In Gloucestershire, my maternal grandfather passed away in the mid-fifties when I was eight. The following year Mum inherited enough money, when the will was probated, to take herself and us two children to visit her widowed mother for the last time, for three months. Dad was to stay behind in South Africa to mind the farm.
When the family drove to Durban to catch the Union Castle liner, the Carnarvon Castle, I had never seen the sea before. I pouted and sulked and whined until at last Dad took us all down to the beach. So joyously indelibly memorable, that first experience of sand and salt and ocean. So exciting! However, also locked in perpetuity is the resentment that so many hours were wasted in the city, doing whatever un-beachly things which grownups do…
But two weeks (and two weeks back!) on the liner were heaven, sneaking from steerage into first class or into the crew’s quarters on spying missions, tarzanning from deck to deck without troubling the stairs and ladders. No fear of heights, no doubt in my skinny athleticism.
Imagine an African Dennis-the-Menace released in a small Cotswold brewery, exploring long-unopened panels in the oast-house, ankle-deep flooded cellars – dungeons, with my wooden sword in hand – under the three-hundred year old stone house, and dipping naughty fingers into irresistible malt! Or ranging literally miles away across the green fields in the long English evenings at nine o’clock and wondering what the fuss was about when returning to furious adults.
And the smells! Africa’s smells are subtle and dry and fleeting, but damper climes provide the nostrils with a huge variety of scents that remain as much a part of my memory as the sights. So, imagine a brewery in the country! Hops and malt and mash and beer. Apple-rooms, larders and gardens. Hedges, mown grass and moss. A whole new olfactory kaleidoscope!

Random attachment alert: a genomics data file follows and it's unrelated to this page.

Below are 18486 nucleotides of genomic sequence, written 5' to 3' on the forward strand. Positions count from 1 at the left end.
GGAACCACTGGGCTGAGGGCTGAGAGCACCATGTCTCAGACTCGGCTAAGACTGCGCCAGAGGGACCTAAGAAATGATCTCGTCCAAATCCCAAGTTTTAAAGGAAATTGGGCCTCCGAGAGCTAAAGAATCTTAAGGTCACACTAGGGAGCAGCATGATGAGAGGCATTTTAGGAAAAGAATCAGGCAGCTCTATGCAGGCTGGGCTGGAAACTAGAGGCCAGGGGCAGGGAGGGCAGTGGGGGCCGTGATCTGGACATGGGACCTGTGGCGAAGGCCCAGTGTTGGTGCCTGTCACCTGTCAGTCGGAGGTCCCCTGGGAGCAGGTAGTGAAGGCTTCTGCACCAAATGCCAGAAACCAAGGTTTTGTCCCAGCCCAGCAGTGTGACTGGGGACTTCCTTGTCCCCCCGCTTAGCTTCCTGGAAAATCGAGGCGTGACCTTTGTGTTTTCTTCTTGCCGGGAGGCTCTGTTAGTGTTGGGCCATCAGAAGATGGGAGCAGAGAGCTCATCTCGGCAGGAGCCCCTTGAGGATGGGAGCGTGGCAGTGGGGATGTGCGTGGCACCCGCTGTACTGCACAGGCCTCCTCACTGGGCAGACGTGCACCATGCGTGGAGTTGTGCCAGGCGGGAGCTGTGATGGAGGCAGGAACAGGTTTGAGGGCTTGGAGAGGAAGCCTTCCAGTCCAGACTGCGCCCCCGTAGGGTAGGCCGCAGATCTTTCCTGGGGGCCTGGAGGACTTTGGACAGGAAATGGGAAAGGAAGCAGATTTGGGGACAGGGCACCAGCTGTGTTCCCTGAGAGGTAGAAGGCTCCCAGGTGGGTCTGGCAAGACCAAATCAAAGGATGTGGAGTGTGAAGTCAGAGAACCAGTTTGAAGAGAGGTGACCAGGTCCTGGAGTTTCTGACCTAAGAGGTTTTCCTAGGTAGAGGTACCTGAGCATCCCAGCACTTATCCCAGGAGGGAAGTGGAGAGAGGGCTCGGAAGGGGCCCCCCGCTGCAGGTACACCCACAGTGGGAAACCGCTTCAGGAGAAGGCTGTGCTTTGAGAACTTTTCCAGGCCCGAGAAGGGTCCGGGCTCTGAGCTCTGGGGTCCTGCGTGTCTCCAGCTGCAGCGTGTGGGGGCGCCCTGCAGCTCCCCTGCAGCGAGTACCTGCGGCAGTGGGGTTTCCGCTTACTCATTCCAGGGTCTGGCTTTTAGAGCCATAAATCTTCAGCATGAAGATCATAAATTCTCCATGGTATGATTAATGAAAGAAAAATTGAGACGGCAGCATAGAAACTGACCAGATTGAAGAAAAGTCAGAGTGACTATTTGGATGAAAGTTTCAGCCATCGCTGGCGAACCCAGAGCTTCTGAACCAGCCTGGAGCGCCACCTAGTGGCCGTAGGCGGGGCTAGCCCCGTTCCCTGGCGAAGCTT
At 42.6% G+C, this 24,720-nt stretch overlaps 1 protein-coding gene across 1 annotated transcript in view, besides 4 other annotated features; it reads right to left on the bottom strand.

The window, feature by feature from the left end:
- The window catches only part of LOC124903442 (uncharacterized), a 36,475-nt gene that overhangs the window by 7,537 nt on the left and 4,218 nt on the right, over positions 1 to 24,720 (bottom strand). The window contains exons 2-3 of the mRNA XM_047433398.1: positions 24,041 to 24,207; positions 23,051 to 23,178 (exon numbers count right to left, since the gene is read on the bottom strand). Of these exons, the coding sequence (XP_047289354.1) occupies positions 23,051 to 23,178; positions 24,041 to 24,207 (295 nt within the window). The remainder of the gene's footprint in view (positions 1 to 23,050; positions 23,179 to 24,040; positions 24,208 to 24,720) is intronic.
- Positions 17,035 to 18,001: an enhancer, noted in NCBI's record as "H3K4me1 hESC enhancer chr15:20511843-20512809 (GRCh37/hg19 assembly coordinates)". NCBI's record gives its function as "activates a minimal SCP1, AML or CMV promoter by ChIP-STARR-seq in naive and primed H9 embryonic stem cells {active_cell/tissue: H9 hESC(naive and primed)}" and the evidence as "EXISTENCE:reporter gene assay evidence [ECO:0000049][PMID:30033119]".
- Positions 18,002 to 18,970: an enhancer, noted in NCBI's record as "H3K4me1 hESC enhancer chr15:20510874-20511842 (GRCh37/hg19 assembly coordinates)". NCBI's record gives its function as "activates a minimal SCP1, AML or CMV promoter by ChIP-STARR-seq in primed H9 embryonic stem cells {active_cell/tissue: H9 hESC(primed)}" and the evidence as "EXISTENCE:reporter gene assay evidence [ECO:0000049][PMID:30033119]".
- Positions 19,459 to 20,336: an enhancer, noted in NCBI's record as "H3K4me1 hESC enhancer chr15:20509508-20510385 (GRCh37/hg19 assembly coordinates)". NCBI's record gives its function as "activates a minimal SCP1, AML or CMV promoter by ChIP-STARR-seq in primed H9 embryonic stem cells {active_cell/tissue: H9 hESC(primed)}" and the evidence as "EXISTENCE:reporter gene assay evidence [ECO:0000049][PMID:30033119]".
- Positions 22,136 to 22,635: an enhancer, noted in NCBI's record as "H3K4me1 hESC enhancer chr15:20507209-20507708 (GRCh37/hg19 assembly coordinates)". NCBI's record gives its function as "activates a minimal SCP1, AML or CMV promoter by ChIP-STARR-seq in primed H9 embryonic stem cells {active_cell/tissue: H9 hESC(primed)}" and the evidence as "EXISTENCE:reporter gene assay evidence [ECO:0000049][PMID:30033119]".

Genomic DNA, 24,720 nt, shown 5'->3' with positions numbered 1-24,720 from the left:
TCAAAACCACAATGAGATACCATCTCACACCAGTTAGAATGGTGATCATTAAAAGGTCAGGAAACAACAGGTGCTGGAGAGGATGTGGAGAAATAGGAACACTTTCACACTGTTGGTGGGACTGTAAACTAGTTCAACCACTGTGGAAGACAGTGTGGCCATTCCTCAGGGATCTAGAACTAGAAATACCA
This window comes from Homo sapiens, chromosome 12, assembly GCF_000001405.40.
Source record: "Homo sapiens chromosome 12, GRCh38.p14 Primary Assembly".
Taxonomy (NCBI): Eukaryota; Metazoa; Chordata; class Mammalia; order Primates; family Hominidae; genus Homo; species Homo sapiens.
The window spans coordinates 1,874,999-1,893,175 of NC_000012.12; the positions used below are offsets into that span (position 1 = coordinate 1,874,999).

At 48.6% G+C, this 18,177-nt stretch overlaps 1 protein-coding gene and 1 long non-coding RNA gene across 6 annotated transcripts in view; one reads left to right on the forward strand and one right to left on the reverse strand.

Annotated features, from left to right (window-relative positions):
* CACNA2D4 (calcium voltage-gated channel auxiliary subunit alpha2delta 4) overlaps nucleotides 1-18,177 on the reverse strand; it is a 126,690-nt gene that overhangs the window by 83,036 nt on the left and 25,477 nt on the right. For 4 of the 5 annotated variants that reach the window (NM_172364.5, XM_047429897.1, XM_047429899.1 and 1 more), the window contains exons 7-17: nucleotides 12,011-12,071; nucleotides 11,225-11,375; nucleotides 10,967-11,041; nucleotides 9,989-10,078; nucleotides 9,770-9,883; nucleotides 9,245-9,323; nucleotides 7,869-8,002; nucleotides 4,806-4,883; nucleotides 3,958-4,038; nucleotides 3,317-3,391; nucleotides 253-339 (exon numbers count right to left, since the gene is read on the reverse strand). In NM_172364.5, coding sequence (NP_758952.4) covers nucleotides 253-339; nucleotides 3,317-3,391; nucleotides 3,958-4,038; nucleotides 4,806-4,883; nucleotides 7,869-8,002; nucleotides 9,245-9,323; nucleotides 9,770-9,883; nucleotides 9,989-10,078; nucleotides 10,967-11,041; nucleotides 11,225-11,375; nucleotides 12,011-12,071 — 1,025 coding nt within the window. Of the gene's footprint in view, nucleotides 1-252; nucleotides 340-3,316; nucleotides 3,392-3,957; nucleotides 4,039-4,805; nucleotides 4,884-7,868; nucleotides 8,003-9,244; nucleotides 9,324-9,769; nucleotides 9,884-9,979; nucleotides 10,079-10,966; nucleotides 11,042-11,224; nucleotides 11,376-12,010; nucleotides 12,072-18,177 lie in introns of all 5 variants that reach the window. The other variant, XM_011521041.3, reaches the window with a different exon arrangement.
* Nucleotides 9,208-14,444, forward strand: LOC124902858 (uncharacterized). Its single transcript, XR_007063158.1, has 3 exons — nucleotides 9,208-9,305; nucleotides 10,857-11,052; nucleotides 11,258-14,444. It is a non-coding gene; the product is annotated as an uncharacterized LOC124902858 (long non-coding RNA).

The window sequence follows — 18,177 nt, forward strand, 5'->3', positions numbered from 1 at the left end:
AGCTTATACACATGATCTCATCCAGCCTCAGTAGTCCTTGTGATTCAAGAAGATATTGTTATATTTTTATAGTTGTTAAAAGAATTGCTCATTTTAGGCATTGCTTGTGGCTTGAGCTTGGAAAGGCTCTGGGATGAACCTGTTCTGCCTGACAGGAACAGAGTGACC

Meet Aunty Edith, who gave me an air-pistol, taught me to use it and had target practice with me. Although she never said so, I suppose Mum was pretty hurt when I tried to trade her in for Aunty Edith…
Edith took us to exciting places; the Rare Breeds Farm with its four-horned goats, to Longleat to see the African animals that my own country hadn’t yet shown me, and to Point-to-Points races. I returned to Donnington Brewery and immediately built my own course, galloping and jumping myself as if I was the horse and the jockey, sometimes tossing myself off and falling into the nettles… but Africans are too tough for nettles. Edith must have thought they were pretty stupid, too.
You don’t find enough bicycle parts in a hedge in Africato make a whole bike; there are too many eager hands to relieve anyone willing to part with them. But at the Brewery, my brother and I found a frame here and a wheel there and fished a second wheel out of the mill pond. (It drove the mill-wheel that could run the brewery when the power failed). We put them all together and, sans pedals, ran the contraption down steep banks until it disintegrated and threw me tumbling down the slope. We tied barrel staves to our feet and tried skiing. The slopes were so steep that it almost worked, but sheep-mown grass is no substitute for snow…
Ever tried that?
Oh, yes, my grandmother. Well, when my uncle Claude drove us home to Donnington Brewery, there was this little wrinkly old lady, standing in the doorway to welcome us. Mum told me to kiss her! Well, I ask you! Yech. Well, I couldn’t get out of it, but the memory is still there when I’ve forgotten a lot of other things. Poor dear.
Sad, that. Here he is with my daughter, Nicci Earle.